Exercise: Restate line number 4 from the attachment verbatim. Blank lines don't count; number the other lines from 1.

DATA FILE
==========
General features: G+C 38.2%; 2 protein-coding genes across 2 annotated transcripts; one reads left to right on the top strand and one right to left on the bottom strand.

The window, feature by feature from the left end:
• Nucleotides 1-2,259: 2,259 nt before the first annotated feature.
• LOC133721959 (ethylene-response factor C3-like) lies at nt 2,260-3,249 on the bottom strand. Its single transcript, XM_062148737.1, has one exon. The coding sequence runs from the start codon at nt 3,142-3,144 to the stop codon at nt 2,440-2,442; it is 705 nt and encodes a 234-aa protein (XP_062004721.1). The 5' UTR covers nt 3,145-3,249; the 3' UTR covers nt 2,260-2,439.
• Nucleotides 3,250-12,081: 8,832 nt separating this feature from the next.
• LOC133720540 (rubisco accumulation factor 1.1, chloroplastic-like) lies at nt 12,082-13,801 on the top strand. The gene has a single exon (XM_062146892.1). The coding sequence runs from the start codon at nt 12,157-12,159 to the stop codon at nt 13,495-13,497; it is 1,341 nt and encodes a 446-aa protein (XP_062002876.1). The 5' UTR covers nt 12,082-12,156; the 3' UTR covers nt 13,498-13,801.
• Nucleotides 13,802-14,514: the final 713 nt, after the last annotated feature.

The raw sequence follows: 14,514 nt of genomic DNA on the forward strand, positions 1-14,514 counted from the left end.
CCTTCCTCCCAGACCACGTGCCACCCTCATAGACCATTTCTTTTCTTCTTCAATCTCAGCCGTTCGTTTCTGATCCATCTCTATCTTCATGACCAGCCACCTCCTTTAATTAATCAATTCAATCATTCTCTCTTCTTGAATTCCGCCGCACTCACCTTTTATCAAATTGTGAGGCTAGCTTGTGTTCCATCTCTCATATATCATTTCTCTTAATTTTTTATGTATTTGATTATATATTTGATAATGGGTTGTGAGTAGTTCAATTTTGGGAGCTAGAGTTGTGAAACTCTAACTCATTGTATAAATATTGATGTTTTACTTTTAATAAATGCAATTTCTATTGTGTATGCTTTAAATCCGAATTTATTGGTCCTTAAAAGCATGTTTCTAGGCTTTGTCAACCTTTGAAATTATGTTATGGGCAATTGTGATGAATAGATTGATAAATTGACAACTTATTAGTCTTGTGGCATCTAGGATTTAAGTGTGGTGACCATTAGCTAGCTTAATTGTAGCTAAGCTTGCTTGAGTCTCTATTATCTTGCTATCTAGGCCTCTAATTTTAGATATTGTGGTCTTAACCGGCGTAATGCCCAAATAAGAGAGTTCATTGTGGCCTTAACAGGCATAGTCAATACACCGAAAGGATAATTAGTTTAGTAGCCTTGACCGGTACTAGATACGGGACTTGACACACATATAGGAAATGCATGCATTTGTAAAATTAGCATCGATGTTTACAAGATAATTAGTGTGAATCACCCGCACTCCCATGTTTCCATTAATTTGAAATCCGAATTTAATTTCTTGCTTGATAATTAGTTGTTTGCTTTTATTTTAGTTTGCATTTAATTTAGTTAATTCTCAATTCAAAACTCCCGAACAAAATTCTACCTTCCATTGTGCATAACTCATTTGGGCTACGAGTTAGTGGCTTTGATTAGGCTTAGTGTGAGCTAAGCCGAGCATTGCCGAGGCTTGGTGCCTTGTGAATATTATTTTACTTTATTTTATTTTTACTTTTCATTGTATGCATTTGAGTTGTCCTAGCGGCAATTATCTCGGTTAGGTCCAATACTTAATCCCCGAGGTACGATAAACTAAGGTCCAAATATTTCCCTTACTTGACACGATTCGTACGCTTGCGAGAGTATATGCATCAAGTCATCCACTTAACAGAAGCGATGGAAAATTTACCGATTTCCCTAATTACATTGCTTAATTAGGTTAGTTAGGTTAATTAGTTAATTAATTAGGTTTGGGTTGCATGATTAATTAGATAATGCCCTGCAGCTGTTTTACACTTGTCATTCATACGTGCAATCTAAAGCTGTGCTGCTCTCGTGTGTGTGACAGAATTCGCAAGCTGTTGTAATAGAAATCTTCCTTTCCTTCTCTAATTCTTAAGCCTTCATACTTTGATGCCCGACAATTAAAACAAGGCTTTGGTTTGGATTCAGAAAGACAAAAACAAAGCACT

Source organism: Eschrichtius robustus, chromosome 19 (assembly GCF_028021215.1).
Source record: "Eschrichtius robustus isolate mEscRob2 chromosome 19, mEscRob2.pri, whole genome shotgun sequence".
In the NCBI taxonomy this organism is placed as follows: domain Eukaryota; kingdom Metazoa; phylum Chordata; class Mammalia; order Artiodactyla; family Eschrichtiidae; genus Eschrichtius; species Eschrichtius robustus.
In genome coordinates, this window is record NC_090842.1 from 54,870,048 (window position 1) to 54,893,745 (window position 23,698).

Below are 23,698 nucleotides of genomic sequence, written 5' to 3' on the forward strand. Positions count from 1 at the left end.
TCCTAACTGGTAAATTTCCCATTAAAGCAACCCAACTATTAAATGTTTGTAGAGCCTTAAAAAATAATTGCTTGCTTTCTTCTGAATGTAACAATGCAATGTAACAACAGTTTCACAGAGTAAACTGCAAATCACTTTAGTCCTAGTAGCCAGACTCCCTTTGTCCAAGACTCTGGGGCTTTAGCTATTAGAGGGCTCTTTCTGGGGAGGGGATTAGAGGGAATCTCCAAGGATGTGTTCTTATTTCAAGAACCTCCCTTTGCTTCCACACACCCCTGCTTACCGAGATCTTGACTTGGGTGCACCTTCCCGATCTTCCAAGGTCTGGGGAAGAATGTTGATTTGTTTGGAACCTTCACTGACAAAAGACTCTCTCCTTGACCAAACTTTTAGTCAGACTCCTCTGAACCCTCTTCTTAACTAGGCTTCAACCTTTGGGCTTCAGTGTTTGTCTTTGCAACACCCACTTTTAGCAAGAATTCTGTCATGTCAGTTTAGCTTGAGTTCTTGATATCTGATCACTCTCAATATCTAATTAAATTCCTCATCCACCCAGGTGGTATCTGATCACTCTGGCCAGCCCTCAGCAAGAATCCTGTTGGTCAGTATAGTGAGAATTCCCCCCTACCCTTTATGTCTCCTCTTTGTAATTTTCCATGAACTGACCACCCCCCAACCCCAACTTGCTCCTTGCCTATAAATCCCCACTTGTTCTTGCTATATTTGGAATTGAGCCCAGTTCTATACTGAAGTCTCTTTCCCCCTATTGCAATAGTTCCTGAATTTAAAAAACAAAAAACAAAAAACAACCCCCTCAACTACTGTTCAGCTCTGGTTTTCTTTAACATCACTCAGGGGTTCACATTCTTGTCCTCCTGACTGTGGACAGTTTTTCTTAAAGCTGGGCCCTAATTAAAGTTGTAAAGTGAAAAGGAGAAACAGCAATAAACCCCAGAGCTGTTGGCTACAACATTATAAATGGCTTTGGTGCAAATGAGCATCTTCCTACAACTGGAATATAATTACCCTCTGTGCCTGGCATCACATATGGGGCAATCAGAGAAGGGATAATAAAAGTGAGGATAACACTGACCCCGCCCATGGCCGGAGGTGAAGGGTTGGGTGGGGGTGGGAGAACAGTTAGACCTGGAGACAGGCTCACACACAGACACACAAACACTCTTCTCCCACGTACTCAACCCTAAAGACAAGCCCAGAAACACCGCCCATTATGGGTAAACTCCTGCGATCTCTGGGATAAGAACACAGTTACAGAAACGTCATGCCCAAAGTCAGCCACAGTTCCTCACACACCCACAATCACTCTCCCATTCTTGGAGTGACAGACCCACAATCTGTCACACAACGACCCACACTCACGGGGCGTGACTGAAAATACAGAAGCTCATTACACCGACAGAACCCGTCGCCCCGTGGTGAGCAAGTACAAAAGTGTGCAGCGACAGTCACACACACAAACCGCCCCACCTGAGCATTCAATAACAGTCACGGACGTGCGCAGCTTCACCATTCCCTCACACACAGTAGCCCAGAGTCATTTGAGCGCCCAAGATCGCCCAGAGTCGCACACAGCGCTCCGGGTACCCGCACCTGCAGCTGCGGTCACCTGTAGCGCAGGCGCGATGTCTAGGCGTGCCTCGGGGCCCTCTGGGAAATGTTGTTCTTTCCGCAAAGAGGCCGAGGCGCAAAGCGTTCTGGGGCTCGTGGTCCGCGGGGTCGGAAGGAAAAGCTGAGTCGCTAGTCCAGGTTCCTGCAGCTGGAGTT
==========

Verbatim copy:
• LOC133721959 (ethylene-response factor C3-like) lies at nt 2,260-3,249 on the bottom strand. Its single transcript, XM_062148737.1, has one exon. The coding sequence runs from the start codon at nt 3,142-3,144 to the stop codon at nt 2,440-2,442; it is 705 nt and encodes a 234-aa protein (XP_062004721.1). The 5' UTR covers nt 3,145-3,249; the 3' UTR covers nt 2,260-2,439.